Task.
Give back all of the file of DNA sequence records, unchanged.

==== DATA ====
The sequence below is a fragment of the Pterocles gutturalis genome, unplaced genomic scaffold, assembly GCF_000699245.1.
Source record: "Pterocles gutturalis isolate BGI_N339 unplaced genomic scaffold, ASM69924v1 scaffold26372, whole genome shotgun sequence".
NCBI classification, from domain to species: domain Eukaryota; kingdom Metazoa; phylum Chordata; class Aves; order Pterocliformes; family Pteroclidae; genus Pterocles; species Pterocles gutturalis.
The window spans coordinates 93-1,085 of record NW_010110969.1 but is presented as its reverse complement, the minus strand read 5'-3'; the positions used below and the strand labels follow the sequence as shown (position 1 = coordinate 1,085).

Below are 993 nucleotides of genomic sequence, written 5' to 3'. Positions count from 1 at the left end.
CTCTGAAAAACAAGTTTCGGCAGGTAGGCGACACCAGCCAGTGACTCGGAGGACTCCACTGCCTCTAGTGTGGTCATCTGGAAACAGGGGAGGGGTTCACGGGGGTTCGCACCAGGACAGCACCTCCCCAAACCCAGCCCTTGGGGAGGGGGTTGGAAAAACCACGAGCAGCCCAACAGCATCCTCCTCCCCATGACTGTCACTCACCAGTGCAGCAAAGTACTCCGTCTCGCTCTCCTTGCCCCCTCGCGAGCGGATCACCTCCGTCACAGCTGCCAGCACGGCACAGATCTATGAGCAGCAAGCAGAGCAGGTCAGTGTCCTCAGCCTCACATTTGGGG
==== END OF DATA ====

The sequence below is a fragment of the Pterocles gutturalis genome, unplaced genomic scaffold, assembly GCF_000699245.1.
Source record: "Pterocles gutturalis isolate BGI_N339 unplaced genomic scaffold, ASM69924v1 scaffold26372, whole genome shotgun sequence".
NCBI classification, from domain to species: domain Eukaryota; kingdom Metazoa; phylum Chordata; class Aves; order Pterocliformes; family Pteroclidae; genus Pterocles; species Pterocles gutturalis.
The window spans coordinates 93-1,085 of record NW_010110969.1 but is presented as its reverse complement, the minus strand read 5'-3'; the positions used below and the strand labels follow the sequence as shown (position 1 = coordinate 1,085).

Below are 993 nucleotides of genomic sequence, written 5' to 3'. Positions count from 1 at the left end.
CTCTGAAAAACAAGTTTCGGCAGGTAGGCGACACCAGCCAGTGACTCGGAGGACTCCACTGCCTCTAGTGTGGTCATCTGGAAACAGGGGAGGGGTTCACGGGGGTTCGCACCAGGACAGCACCTCCCCAAACCCAGCCCTTGGGGAGGGGGTTGGAAAAACCACGAGCAGCCCAACAGCATCCTCCTCCCCATGACTGTCACTCACCAGTGCAGCAAAGTACTCCGTCTCGCTCTCCTTGCCCCCTCGCGAGCGGATCACCTCCGTCACAGCTGCCAGCACGGCACAGATCTATGAGCAGCAAGCAGAGCAGGTCAGTGTCCTCAGCCTCACATTTGGGG